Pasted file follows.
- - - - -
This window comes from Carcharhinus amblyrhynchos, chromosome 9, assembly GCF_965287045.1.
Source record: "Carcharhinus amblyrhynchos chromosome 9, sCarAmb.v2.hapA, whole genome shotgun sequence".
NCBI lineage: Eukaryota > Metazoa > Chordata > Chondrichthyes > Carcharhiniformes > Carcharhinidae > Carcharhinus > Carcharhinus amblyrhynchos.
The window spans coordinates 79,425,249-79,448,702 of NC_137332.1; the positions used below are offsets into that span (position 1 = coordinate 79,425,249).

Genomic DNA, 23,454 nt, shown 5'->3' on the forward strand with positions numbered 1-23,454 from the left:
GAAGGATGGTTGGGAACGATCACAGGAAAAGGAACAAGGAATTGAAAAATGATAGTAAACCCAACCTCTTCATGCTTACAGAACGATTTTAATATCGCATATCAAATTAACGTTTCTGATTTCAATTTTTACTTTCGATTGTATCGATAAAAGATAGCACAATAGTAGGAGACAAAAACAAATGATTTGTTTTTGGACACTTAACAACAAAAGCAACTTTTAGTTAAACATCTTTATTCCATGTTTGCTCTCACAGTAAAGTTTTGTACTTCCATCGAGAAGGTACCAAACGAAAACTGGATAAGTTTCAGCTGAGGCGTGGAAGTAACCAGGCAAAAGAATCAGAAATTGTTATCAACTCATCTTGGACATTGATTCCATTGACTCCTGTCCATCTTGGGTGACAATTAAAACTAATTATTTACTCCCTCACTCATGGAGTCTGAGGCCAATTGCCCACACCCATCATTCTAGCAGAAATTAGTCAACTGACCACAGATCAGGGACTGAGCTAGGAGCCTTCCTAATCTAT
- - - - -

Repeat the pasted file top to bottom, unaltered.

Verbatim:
This window comes from Carcharhinus amblyrhynchos, chromosome 9, assembly GCF_965287045.1.
Source record: "Carcharhinus amblyrhynchos chromosome 9, sCarAmb.v2.hapA, whole genome shotgun sequence".
NCBI lineage: Eukaryota > Metazoa > Chordata > Chondrichthyes > Carcharhiniformes > Carcharhinidae > Carcharhinus > Carcharhinus amblyrhynchos.
The window spans coordinates 79,425,249-79,448,702 of NC_137332.1; the positions used below are offsets into that span (position 1 = coordinate 79,425,249).

Genomic DNA, 23,454 nt, shown 5'->3' on the forward strand with positions numbered 1-23,454 from the left:
GAAGGATGGTTGGGAACGATCACAGGAAAAGGAACAAGGAATTGAAAAATGATAGTAAACCCAACCTCTTCATGCTTACAGAACGATTTTAATATCGCATATCAAATTAACGTTTCTGATTTCAATTTTTACTTTCGATTGTATCGATAAAAGATAGCACAATAGTAGGAGACAAAAACAAATGATTTGTTTTTGGACACTTAACAACAAAAGCAACTTTTAGTTAAACATCTTTATTCCATGTTTGCTCTCACAGTAAAGTTTTGTACTTCCATCGAGAAGGTACCAAACGAAAACTGGATAAGTTTCAGCTGAGGCGTGGAAGTAACCAGGCAAAAGAATCAGAAATTGTTATCAACTCATCTTGGACATTGATTCCATTGACTCCTGTCCATCTTGGGTGACAATTAAAACTAATTATTTACTCCCTCACTCATGGAGTCTGAGGCCAATTGCCCACACCCATCATTCTAGCAGAAATTAGTCAACTGACCACAGATCAGGGACTGAGCTAGGAGCCTTCCTAATCTAT